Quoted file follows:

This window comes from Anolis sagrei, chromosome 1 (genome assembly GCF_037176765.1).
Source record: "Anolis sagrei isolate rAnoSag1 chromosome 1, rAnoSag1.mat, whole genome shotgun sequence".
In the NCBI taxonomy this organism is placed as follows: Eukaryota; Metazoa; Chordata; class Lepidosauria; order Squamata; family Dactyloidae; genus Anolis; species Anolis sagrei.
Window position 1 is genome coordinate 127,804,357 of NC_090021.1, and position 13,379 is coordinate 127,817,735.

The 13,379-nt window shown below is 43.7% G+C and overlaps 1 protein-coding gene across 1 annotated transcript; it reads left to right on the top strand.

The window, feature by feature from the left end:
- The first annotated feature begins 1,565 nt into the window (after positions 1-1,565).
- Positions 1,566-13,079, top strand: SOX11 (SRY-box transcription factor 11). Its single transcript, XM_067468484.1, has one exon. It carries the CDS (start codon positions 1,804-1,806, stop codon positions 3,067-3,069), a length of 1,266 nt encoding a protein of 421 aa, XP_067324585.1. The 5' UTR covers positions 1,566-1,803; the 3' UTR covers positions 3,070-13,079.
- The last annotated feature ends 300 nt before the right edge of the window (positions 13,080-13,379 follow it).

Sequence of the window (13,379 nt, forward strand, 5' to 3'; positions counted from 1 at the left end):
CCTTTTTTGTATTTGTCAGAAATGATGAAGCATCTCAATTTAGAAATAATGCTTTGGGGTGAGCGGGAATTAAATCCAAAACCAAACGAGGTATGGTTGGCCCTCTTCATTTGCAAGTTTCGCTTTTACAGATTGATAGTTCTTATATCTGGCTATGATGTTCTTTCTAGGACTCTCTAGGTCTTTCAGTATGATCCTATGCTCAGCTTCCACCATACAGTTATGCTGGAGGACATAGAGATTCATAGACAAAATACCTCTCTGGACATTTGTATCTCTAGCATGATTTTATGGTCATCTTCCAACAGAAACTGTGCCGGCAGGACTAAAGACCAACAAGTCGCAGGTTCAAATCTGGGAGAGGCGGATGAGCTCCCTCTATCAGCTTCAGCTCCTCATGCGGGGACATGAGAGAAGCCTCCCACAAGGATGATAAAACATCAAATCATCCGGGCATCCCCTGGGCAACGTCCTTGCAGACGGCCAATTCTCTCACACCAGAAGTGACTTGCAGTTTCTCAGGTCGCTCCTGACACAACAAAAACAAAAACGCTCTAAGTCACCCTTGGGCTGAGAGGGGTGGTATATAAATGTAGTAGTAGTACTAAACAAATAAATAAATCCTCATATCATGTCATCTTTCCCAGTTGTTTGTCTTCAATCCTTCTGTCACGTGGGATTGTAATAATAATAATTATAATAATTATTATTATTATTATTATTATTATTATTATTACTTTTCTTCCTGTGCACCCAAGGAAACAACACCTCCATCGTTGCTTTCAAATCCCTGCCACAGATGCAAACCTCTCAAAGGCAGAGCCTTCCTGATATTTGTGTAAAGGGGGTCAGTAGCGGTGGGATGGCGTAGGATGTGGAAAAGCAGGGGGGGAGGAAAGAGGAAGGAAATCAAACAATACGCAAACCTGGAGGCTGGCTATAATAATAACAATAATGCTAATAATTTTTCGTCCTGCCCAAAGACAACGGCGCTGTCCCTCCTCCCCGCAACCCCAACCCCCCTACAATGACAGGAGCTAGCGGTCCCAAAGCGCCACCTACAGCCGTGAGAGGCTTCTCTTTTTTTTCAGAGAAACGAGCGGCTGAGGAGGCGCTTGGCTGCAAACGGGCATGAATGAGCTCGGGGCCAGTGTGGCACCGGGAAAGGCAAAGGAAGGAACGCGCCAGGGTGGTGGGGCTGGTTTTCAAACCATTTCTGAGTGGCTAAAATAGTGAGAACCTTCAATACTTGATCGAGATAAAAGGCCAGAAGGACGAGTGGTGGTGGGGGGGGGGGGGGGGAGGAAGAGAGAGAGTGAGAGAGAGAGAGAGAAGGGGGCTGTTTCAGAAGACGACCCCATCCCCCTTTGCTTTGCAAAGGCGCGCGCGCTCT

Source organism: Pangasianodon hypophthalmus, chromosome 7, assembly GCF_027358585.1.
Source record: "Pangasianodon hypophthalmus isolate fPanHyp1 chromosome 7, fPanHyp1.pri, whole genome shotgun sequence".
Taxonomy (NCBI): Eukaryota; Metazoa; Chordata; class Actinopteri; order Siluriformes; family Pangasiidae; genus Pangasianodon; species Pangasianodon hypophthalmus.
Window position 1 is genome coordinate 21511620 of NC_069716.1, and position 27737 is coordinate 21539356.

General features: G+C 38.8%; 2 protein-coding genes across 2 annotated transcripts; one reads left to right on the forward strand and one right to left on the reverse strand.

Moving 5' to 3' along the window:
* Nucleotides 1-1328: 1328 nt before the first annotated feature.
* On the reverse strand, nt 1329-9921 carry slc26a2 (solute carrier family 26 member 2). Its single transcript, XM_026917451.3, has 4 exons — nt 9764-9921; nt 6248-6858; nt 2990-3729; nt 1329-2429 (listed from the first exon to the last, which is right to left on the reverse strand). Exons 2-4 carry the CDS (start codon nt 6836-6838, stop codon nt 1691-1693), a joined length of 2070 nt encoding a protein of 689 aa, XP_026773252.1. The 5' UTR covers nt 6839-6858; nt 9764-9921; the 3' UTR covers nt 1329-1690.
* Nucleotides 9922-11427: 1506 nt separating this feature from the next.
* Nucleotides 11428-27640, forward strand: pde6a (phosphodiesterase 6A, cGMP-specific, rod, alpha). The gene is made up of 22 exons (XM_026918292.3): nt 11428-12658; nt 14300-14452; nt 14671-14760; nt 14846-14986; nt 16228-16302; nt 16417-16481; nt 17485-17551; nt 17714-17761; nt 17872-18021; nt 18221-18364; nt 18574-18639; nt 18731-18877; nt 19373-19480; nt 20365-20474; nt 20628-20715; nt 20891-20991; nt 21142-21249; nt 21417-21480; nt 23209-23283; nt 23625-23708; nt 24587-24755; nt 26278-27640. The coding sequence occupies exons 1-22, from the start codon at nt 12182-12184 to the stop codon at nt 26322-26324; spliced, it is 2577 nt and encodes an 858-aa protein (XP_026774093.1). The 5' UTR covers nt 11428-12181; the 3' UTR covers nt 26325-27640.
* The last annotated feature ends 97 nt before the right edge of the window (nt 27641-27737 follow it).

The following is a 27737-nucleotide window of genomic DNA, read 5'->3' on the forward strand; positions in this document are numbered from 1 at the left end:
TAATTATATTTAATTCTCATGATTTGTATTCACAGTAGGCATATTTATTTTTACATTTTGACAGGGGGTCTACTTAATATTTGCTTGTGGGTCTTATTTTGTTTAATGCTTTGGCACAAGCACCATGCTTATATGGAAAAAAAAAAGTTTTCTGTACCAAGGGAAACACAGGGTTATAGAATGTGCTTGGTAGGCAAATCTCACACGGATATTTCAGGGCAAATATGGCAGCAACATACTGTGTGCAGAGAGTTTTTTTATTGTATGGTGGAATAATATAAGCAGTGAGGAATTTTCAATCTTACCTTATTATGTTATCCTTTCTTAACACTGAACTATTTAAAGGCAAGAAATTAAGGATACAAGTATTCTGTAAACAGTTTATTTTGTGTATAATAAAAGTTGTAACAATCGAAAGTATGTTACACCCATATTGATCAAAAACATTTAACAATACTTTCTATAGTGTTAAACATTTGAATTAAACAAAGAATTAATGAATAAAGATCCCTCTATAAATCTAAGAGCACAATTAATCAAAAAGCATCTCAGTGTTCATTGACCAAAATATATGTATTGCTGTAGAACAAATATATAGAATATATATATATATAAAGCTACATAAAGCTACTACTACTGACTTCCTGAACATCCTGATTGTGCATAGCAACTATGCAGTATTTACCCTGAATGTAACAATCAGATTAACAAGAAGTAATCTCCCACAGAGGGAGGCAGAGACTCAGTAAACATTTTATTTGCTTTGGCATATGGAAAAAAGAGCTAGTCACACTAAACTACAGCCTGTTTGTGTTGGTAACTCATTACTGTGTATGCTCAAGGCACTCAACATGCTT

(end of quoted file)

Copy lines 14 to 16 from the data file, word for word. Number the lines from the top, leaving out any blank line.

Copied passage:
Taxonomy (NCBI): Eukaryota; Metazoa; Chordata; class Actinopteri; order Siluriformes; family Pangasiidae; genus Pangasianodon; species Pangasianodon hypophthalmus.
Window position 1 is genome coordinate 21511620 of NC_069716.1, and position 27737 is coordinate 21539356.

General features: G+C 38.8%; 2 protein-coding genes across 2 annotated transcripts; one reads left to right on the forward strand and one right to left on the reverse strand.